The Last Supper, or sometimes known as the Lord’s Supper, is a significant part of Christianity. It is recorded in the Bible in all four Gospels and can be found in three books including Matthew, Mark, and Luke.
The Last Supper was Jesus’s final meal with his disciples before he was betrayed and crucified. According to the Bible, Jesus gathered his disciples and asked them to follow him to the Upper Room of a house. It was here where he enacted a new Covenant where he showed his disciples that he was to be their Lord and King.
The narrative of Jesus’ Last Supper includes familiar stories for Christians such as Jesus washing his disciples’ feet, healing a servant’s ear, and instituting the practice of Communion. During the Last Supper, Jesus identified Judas as the one who would betray him and then, after supper, went to the Garden of Gethsemane to pray – where he was later arrested and taken away by the authorities.
Matthew 26:17-30 reads: On the first day of the Festival of Unleavened Bread, the disciples came to Jesus and asked, “Where do you want us to prepare for you to eat the Passover?” Jesus replied, “Go into the city to a certain man and tell him, ‘The Teacher says: My time is near. I am celebrating the Passover with my disciples at your house.’” So the disciples did as Jesus had directed them and prepared the Passover.
At the Last Supper, bread and wine were transformed by Jesus into his body and blood according to each of the Gospels’ interpretation. Jesus said ‘This is My Body’ and ‘This is My Blood of the covenant’ and commanded the disciples that they should do this in his memory.
This resonates with everyday life as many Christians around the world re-enact the apostles’ actions by participating in the Eucharist, or Communion – a remembrance of Jesus’ suffering and death. During the Eucharist, bread is broken, blessed and shared, while the celebrant blesses wine in a shared cup.
This practise can be traced back to Jesus’ Final Hours when He “took bread, and after giving thanks He broke it and gave it to them” (Luke 22:19). Jesus then offered his disciples a cup of wine, blessing it and saying that it was his blood of the new covenant. Jesus then instructed the apostles to “Do this for my remembrance” (Luke 22:19), which is the origin of the Eucharist.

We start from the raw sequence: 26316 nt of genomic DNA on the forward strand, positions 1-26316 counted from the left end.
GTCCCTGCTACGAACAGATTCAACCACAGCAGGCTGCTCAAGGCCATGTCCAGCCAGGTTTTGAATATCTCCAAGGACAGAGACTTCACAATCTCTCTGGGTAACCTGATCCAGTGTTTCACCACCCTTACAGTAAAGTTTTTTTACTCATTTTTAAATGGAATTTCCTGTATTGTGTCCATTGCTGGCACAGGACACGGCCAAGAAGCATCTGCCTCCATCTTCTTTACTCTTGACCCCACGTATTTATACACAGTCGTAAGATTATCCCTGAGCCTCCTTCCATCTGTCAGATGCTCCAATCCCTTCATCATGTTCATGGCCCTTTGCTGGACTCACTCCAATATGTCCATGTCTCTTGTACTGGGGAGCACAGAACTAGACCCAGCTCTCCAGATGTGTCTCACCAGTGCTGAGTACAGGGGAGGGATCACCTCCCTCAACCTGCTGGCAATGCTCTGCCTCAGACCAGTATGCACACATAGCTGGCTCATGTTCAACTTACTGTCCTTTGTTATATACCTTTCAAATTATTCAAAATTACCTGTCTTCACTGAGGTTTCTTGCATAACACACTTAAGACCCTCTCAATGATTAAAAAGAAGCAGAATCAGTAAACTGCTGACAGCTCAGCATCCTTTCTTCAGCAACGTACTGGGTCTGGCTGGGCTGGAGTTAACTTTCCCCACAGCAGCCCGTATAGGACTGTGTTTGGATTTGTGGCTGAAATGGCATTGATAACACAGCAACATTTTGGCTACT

The significance of Jesus’ presence at the Last Supper is its emphasis on thanksgiving, through which believers are linked to the story of Jesus’ sacrifice and God’s care and love. To this day, the Last Supper serves as a reminder of Jesus’ commitment to His disciples and to sharing the story of his grace, which inspired a new beginning for all believers.
The Eucharist and Passover
The Last Supper is recognised by Christians to be a part of both the Passover meal and The Eucharist. Passover is a Jewish festival celebrated by Jewish people each year to mark the death of their first-born son by the hand of God. It is believed to be the same meal Jesus shared with his disciples before his arrest.
For Jews, Passover is about remembering the time when the Israelites were freed from slavery in Egypt, which marks the start of the Jewish nation and all its laws and holy traditions. Christians regard Passover, and the Last Supper, as a reference to the salvation, freedom and restoration experienced in and through Jesus and the sacrificial death He paid.
The Eucharist is a ritual important to Christians in which bread and wine are consecrated and shared, representing the body and blood of Jesus. As mentioned, Jesus directed his disciples to establish this ritual, saying ‘Do this, in remembrance of me” (Luke 22:19). This ritual, known to most as Communion, is taken as a representation of Jesus’ death, as well as a reminder of his resurrection. Through ingesting the bread and wine, Christians also “participate in and receive the grace of Christ”.
What Occurred During The Last Supper?
During the Last Supper, Jesus shared with His disciples the ritual of a footwashing ceremony, a symbol of humility and submission, and gave it a strong moral significance. Jesus also made His announcement that one of them would betray him. This announcement was particularly felt when Jesus took a bread of unleavened bread and instructed them to “Take and eat, for I tell you that from now on I will not eat this Passover meal until it is fulfilled in the kingdom of God” (Luke: 22:14-17).
Now, the Last Supper is most famously remembered for the partaking of bread and wine. According to the New Testament Gospels, Jesus referred to the bread as “my body” and the wine as “my blood of the covenant” to His disciples. By partaking in the bread and wine, Jesus’ disciples were meant to “join in His ultimate self-sacrifice”. It is believed that the Last Supper is “the institution of the Eucharist as a memorial of His death”.